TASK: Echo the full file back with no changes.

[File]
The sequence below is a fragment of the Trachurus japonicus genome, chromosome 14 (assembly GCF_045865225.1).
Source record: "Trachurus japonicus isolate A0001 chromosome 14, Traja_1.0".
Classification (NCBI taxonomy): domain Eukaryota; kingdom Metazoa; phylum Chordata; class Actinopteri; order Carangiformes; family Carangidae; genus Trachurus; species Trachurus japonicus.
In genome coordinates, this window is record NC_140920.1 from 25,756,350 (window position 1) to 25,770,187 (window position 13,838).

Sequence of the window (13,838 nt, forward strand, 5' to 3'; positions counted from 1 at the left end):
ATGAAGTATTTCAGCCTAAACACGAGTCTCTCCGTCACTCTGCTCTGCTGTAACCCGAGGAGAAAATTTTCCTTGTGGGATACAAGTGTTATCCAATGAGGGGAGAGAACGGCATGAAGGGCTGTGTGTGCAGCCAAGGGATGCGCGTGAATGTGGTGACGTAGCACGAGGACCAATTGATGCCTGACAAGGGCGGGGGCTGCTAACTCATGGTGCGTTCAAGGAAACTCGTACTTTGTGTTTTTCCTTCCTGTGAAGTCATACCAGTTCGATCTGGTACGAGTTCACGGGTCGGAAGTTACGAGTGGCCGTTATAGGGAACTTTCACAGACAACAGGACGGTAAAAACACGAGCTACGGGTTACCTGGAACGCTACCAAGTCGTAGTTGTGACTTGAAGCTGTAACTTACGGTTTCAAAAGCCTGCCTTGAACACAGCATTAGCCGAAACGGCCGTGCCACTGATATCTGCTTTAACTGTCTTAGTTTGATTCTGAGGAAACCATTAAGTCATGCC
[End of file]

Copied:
The sequence below is a fragment of the Trachurus japonicus genome, chromosome 14 (assembly GCF_045865225.1).
Source record: "Trachurus japonicus isolate A0001 chromosome 14, Traja_1.0".
Classification (NCBI taxonomy): domain Eukaryota; kingdom Metazoa; phylum Chordata; class Actinopteri; order Carangiformes; family Carangidae; genus Trachurus; species Trachurus japonicus.
In genome coordinates, this window is record NC_140920.1 from 25,756,350 (window position 1) to 25,770,187 (window position 13,838).

Sequence of the window (13,838 nt, forward strand, 5' to 3'; positions counted from 1 at the left end):
ATGAAGTATTTCAGCCTAAACACGAGTCTCTCCGTCACTCTGCTCTGCTGTAACCCGAGGAGAAAATTTTCCTTGTGGGATACAAGTGTTATCCAATGAGGGGAGAGAACGGCATGAAGGGCTGTGTGTGCAGCCAAGGGATGCGCGTGAATGTGGTGACGTAGCACGAGGACCAATTGATGCCTGACAAGGGCGGGGGCTGCTAACTCATGGTGCGTTCAAGGAAACTCGTACTTTGTGTTTTTCCTTCCTGTGAAGTCATACCAGTTCGATCTGGTACGAGTTCACGGGTCGGAAGTTACGAGTGGCCGTTATAGGGAACTTTCACAGACAACAGGACGGTAAAAACACGAGCTACGGGTTACCTGGAACGCTACCAAGTCGTAGTTGTGACTTGAAGCTGTAACTTACGGTTTCAAAAGCCTGCCTTGAACACAGCATTAGCCGAAACGGCCGTGCCACTGATATCTGCTTTAACTGTCTTAGTTTGATTCTGAGGAAACCATTAAGTCATGCC